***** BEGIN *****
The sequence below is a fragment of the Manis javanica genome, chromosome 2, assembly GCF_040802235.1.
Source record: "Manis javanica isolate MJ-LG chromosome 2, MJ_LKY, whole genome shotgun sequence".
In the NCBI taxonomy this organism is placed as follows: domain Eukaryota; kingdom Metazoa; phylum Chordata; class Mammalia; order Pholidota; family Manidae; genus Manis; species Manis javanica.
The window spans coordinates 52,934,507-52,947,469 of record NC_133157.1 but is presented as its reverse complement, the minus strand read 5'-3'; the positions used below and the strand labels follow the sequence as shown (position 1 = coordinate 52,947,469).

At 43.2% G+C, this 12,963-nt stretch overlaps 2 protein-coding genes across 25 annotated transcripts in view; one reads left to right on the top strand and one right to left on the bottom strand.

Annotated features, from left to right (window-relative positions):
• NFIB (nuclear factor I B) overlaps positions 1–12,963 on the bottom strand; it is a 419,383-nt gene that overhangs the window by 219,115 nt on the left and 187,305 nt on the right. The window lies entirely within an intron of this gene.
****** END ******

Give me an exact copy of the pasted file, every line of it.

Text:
The sequence below is a fragment of the Manis javanica genome, chromosome 2, assembly GCF_040802235.1.
Source record: "Manis javanica isolate MJ-LG chromosome 2, MJ_LKY, whole genome shotgun sequence".
In the NCBI taxonomy this organism is placed as follows: domain Eukaryota; kingdom Metazoa; phylum Chordata; class Mammalia; order Pholidota; family Manidae; genus Manis; species Manis javanica.
The window spans coordinates 52,934,507-52,947,469 of record NC_133157.1 but is presented as its reverse complement, the minus strand read 5'-3'; the positions used below and the strand labels follow the sequence as shown (position 1 = coordinate 52,947,469).

At 43.2% G+C, this 12,963-nt stretch overlaps 2 protein-coding genes across 25 annotated transcripts in view; one reads left to right on the top strand and one right to left on the bottom strand.

Annotated features, from left to right (window-relative positions):
• NFIB (nuclear factor I B) overlaps positions 1–12,963 on the bottom strand; it is a 419,383-nt gene that overhangs the window by 219,115 nt on the left and 187,305 nt on the right. The window lies entirely within an intron of this gene.